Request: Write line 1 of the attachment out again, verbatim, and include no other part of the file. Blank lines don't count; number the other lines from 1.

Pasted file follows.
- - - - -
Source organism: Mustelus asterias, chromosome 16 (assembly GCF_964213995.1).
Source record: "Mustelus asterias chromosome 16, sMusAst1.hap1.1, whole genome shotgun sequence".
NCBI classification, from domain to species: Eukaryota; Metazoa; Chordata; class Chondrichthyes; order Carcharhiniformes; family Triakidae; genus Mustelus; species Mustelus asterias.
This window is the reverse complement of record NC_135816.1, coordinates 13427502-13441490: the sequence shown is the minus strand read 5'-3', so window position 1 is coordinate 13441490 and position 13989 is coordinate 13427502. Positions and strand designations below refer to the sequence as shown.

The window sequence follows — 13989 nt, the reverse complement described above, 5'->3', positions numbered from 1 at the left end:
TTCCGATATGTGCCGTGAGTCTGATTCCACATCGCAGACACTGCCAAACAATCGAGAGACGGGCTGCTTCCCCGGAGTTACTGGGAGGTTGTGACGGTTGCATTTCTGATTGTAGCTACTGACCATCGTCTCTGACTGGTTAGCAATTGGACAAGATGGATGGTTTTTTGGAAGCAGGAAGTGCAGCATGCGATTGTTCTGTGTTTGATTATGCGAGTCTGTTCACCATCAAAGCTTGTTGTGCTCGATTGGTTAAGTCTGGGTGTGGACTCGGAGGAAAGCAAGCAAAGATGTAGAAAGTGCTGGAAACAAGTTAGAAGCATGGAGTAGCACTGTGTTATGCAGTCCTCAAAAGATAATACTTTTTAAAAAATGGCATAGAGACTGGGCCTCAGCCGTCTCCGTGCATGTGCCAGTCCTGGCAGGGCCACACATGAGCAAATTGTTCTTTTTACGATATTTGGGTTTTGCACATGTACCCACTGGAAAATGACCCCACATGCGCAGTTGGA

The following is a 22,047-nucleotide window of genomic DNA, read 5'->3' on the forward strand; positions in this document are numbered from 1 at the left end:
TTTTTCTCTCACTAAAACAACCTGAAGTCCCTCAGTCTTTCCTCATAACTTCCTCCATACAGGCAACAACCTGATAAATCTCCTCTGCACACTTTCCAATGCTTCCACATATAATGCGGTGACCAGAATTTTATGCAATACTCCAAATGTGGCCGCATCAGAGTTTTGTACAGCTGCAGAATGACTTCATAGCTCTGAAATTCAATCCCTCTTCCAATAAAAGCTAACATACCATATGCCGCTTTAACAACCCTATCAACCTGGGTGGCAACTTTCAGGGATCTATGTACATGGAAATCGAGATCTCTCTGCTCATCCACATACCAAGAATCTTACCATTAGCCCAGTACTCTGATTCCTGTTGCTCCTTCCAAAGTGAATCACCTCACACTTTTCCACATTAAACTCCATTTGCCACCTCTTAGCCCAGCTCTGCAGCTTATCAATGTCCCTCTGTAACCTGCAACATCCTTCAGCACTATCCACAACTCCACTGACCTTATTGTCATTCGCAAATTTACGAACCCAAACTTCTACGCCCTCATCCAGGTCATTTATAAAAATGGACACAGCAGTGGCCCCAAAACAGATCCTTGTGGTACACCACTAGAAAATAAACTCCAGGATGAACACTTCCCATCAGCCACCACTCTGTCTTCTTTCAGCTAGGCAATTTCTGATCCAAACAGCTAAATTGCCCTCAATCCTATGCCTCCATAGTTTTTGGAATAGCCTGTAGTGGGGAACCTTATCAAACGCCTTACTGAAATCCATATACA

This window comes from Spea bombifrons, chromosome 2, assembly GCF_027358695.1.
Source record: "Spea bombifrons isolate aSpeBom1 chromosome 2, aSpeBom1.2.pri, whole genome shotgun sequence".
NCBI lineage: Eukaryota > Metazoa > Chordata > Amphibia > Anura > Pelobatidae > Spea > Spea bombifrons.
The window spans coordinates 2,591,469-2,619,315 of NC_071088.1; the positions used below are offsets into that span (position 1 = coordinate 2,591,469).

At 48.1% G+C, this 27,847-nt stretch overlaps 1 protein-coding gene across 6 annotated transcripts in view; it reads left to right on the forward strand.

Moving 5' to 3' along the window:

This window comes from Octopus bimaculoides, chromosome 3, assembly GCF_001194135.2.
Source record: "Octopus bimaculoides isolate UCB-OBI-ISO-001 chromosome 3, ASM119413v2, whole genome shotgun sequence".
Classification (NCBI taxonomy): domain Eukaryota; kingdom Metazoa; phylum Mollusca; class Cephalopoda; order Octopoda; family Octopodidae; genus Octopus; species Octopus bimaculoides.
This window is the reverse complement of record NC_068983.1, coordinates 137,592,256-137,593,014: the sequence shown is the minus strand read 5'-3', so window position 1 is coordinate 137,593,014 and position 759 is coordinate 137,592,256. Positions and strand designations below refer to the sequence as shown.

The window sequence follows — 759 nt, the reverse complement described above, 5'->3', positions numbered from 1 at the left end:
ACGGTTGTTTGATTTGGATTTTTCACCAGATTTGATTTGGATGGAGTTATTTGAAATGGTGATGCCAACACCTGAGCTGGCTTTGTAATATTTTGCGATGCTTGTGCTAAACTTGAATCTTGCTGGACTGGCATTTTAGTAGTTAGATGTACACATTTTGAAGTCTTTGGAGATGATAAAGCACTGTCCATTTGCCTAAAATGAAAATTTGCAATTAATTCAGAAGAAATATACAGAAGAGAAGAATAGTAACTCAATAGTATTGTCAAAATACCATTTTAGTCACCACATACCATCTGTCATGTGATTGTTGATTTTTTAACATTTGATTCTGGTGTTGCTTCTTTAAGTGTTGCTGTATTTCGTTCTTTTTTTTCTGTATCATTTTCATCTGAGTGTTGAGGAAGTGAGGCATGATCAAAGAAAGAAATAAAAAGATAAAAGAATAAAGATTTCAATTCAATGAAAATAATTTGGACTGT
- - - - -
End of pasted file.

Source organism: Mustelus asterias, chromosome 16 (assembly GCF_964213995.1).